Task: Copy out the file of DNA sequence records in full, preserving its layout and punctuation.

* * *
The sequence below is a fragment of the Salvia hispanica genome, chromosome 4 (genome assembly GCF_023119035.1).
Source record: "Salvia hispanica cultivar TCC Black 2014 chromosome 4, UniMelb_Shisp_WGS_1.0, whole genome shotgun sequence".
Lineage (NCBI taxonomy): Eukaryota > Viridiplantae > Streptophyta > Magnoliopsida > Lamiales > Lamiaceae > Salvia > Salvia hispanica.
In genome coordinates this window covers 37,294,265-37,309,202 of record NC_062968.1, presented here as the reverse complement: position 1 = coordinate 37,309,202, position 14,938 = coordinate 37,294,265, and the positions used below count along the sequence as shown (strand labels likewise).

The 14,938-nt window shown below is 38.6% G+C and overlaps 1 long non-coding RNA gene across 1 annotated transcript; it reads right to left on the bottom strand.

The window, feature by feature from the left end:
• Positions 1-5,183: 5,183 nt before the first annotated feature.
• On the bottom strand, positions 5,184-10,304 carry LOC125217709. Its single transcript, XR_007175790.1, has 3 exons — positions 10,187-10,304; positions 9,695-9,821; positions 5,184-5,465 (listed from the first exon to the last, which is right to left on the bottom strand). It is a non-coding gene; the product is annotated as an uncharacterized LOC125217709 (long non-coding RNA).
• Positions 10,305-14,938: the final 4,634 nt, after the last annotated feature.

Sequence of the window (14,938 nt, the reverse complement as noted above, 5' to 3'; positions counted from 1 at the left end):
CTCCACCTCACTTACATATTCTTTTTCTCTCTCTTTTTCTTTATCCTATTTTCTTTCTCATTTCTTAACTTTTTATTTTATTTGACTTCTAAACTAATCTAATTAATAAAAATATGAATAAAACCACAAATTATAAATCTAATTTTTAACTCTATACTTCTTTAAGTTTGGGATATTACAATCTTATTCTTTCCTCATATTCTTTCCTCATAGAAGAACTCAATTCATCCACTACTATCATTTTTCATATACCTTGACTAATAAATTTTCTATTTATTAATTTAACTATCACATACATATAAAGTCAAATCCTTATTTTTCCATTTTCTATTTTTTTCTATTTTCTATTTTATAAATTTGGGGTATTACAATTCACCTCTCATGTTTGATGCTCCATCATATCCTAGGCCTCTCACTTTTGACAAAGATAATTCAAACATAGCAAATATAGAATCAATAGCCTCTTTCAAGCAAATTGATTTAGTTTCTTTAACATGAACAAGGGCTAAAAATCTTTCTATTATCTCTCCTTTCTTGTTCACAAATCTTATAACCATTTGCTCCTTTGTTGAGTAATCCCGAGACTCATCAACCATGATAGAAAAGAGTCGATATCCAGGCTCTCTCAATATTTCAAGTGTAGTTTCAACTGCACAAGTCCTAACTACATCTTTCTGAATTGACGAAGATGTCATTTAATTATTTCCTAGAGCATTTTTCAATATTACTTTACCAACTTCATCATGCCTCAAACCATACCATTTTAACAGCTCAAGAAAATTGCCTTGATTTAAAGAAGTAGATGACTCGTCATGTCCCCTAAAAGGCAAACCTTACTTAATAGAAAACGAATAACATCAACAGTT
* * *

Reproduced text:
The sequence below is a fragment of the Salvia hispanica genome, chromosome 4 (genome assembly GCF_023119035.1).
Source record: "Salvia hispanica cultivar TCC Black 2014 chromosome 4, UniMelb_Shisp_WGS_1.0, whole genome shotgun sequence".
Lineage (NCBI taxonomy): Eukaryota > Viridiplantae > Streptophyta > Magnoliopsida > Lamiales > Lamiaceae > Salvia > Salvia hispanica.
In genome coordinates this window covers 37,294,265-37,309,202 of record NC_062968.1, presented here as the reverse complement: position 1 = coordinate 37,309,202, position 14,938 = coordinate 37,294,265, and the positions used below count along the sequence as shown (strand labels likewise).

The 14,938-nt window shown below is 38.6% G+C and overlaps 1 long non-coding RNA gene across 1 annotated transcript; it reads right to left on the bottom strand.

The window, feature by feature from the left end:
• Positions 1-5,183: 5,183 nt before the first annotated feature.
• On the bottom strand, positions 5,184-10,304 carry LOC125217709. Its single transcript, XR_007175790.1, has 3 exons — positions 10,187-10,304; positions 9,695-9,821; positions 5,184-5,465 (listed from the first exon to the last, which is right to left on the bottom strand). It is a non-coding gene; the product is annotated as an uncharacterized LOC125217709 (long non-coding RNA).
• Positions 10,305-14,938: the final 4,634 nt, after the last annotated feature.

Sequence of the window (14,938 nt, the reverse complement as noted above, 5' to 3'; positions counted from 1 at the left end):
CTCCACCTCACTTACATATTCTTTTTCTCTCTCTTTTTCTTTATCCTATTTTCTTTCTCATTTCTTAACTTTTTATTTTATTTGACTTCTAAACTAATCTAATTAATAAAAATATGAATAAAACCACAAATTATAAATCTAATTTTTAACTCTATACTTCTTTAAGTTTGGGATATTACAATCTTATTCTTTCCTCATATTCTTTCCTCATAGAAGAACTCAATTCATCCACTACTATCATTTTTCATATACCTTGACTAATAAATTTTCTATTTATTAATTTAACTATCACATACATATAAAGTCAAATCCTTATTTTTCCATTTTCTATTTTTTTCTATTTTCTATTTTATAAATTTGGGGTATTACAATTCACCTCTCATGTTTGATGCTCCATCATATCCTAGGCCTCTCACTTTTGACAAAGATAATTCAAACATAGCAAATATAGAATCAATAGCCTCTTTCAAGCAAATTGATTTAGTTTCTTTAACATGAACAAGGGCTAAAAATCTTTCTATTATCTCTCCTTTCTTGTTCACAAATCTTATAACCATTTGCTCCTTTGTTGAGTAATCCCGAGACTCATCAACCATGATAGAAAAGAGTCGATATCCAGGCTCTCTCAATATTTCAAGTGTAGTTTCAACTGCACAAGTCCTAACTACATCTTTCTGAATTGACGAAGATGTCATTTAATTATTTCCTAGAGCATTTTTCAATATTACTTTACCAACTTCATCATGCCTCAAACCATACCATTTTAACAGCTCAAGAAAATTGCCTTGATTTAAAGAAGTAGATGACTCGTCATGTCCCCTAAAAGGCAAACCTTACTTAATAGAAAACGAATAACATCAACAGTT